The hardest early counter mechanic to stacks of doom would be unit upkeep cost (stacks are expensive), but thanks to the specialist mechanics, early warmongers simply chop out libraries, temples, and markets and run a specialist economy for research and money. Money isnt a problem when you can set your research slider at 0% and still keep up on techs.
  • Re:New AI (Score:4, Insightful)

    by moonbender ( 547943 ) <moonbender@3.14gmail.com minus pi> on Thursday March 11, 2010 @08:05AM (#31436302)

    Are you joking? I you aren't, he's talking about AIs getting better gaming conditions (things are less expensive, etc) on the difficulty levels above Noble. The player gets similar bonuses on levels below Noble. Backstabbing in diplomacy is available at all difficulty levels.

  • by moonbender ( 547943 ) <moonbender@3.14gmail.com minus pi> on Thursday March 11, 2010 @08:25AM (#31436378)

    Ridiculous. Sure, Civ4 could work fine with a Civ1 style graphics scheme. Though why stop there, just do it in ASCII, nethack/dwarf fortress style! That said, it would be nice to be able to switch over to a simple graphics mode to run it on a netbook that lacks a decent GPU. Anyway, from a gameplay perspective the game benefits from 3D, if you really want to call it that -- Civ4 is pretty 2D about it's 3D overhead view. Being able to zoom in to an individual unit isn't particularly useful (so why would you do that?!), but smoothly zooming out to see your whole empire is great. It certainly doesn't take anything away from the game, and I don't see why the 3D view would be to blame for any dumbing down, either.

    Similar things are true for SupCom, though I haven't played it anywhere near as much as Civ1/2/3/4; SupCom was widely acclaimed particularly because of the way it handles zooming in and out, which incidently is just about all you're going to do in terms of "twiddling" with the camera, it's not like you're going to pose units for pretty screenshots in the middle of a normal battle.

  • Re:New AI (Score:5, Insightful)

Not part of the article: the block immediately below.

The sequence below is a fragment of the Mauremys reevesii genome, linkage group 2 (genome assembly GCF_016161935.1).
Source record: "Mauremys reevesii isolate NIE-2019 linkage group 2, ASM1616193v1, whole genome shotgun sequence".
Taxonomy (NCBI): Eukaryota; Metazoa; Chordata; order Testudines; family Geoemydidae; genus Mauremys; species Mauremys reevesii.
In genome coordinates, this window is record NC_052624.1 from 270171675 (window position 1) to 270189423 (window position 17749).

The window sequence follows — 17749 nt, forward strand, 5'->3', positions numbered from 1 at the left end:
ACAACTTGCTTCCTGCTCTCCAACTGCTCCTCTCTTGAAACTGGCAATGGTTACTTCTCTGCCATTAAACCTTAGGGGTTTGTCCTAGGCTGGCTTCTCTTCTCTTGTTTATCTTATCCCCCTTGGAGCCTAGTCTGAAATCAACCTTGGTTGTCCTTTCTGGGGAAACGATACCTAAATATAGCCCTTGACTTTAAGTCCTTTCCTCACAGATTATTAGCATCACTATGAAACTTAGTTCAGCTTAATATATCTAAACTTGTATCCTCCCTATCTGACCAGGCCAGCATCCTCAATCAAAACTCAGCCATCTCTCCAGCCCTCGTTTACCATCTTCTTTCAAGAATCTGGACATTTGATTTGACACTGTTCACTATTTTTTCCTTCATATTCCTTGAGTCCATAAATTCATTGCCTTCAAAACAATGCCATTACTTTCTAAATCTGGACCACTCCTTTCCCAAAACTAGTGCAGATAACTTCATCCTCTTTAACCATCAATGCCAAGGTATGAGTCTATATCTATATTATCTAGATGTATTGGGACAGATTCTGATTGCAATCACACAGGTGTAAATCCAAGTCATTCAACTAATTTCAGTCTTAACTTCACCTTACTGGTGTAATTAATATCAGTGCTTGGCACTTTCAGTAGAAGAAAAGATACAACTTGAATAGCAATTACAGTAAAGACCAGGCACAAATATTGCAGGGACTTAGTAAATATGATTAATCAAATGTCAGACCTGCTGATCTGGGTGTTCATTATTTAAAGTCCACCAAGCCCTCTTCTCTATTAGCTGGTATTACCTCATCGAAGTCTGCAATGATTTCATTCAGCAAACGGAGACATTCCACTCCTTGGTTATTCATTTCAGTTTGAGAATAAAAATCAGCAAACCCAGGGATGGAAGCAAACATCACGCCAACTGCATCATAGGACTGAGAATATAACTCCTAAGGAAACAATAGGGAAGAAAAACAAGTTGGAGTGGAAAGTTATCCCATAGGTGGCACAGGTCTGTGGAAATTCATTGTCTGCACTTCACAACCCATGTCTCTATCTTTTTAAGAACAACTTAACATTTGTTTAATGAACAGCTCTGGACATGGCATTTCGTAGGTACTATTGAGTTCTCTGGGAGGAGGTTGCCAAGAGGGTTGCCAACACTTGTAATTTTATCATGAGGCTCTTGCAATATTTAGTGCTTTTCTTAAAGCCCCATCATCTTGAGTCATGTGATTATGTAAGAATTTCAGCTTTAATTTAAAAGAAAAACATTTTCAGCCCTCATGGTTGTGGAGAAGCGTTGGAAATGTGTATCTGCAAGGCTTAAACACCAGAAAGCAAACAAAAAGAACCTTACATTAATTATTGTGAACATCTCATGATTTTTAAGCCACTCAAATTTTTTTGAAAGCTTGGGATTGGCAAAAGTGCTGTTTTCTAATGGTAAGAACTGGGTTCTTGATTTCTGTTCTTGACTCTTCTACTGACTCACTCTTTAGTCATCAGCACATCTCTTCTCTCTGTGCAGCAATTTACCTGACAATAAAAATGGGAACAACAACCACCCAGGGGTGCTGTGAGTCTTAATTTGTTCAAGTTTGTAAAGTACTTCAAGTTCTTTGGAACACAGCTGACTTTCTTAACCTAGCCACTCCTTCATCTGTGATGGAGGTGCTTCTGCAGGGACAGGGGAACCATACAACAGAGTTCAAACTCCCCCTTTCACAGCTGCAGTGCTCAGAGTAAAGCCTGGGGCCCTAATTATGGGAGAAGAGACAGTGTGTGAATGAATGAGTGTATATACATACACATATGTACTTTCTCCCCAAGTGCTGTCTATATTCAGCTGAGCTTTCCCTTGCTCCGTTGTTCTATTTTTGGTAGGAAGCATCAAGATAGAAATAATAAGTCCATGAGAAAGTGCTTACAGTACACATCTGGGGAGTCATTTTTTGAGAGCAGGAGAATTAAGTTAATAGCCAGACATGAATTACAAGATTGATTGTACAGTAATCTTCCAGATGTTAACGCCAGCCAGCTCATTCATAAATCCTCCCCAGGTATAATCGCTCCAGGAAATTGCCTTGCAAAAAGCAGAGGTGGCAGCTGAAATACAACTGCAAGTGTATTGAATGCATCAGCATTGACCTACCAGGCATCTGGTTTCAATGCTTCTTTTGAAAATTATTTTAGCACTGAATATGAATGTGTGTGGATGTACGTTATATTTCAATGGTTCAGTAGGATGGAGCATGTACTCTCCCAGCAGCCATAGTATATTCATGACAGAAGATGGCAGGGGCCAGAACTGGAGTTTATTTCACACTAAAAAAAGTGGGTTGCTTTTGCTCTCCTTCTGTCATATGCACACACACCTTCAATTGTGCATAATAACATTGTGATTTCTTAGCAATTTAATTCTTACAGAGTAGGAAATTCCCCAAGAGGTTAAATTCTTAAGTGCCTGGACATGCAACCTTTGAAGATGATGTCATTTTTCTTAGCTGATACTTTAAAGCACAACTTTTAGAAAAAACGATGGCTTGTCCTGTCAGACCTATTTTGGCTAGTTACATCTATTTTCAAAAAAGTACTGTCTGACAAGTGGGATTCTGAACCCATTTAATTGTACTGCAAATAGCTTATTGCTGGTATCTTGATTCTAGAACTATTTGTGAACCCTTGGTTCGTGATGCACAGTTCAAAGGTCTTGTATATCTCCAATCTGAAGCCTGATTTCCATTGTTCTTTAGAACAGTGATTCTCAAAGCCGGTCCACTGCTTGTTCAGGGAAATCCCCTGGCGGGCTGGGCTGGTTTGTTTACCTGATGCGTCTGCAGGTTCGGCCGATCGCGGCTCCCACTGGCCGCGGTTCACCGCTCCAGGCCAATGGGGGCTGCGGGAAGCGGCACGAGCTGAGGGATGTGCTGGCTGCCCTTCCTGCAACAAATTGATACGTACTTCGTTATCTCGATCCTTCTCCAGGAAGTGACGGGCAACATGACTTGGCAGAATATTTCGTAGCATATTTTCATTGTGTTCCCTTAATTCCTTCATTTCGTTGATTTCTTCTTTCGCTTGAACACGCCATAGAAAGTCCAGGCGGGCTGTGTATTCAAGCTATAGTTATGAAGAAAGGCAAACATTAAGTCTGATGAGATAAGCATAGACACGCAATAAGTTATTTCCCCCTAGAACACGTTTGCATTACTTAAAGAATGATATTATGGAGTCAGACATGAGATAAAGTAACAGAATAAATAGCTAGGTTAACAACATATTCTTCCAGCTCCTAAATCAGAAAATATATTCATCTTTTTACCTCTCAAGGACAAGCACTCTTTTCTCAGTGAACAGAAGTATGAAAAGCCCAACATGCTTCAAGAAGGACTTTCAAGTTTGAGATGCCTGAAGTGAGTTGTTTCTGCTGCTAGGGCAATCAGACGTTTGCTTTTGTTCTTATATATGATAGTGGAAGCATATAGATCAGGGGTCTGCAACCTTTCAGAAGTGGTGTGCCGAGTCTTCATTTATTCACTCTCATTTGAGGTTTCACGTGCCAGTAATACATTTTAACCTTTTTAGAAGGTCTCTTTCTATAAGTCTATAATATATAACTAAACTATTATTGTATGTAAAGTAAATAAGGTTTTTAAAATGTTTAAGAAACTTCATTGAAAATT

by Ailure ( 853833 ) on Thursday March 11, 2010 @08:26AM (#31436384) Homepage

    What I would like to see is probably the game being more clear with what each difficulty actually means. Probably would be over the head of most people, but at least marking how much advantage you get vs computer. Other than knowing that me and the AI is on equal footing at noble difficulty... it's not really as clear it could be in Civ IV. :)

  • Wesnoth clone (Score:5, Insightful)

    by fph il quozientatore ( 971015 ) on Thursday March 11, 2010 @08:28AM (#31436392)
    Hexes, one unit per tile, ranged attacks, tactical combat, no need to garrison a city... Wow, civ5 will be an overpriced giant 3D Battle of Wesnoth clone.
  • by Anonymous Coward on Thursday March 11, 2010 @08:31AM (#31436400)

    religious people in the far flung future, seriously?

    Yeah, it's not like they ever put religion in sci-fi, young padawan.

    Don't tell me atheists are offended by the very idea that religion may not die out in the next few hundred years? If so, I'm glad sci-fi can still challenge you with unorthodox ideas :)

  • Swell... (Score:4, Insightful)

    by DoofusOfDeath ( 636671 ) on Thursday March 11, 2010 @08:42AM (#31436430)

    Just yesterday my wife said to me, "I can't believe you're still not bored of Civ3 after all these years." She knew I was at risk of staying up until 2 a.m. again playing it.

    This will not be good for me.

  • by PopeRatzo ( 965947 ) * on Thursday March 11, 2010 @08:43AM (#31436436) Journal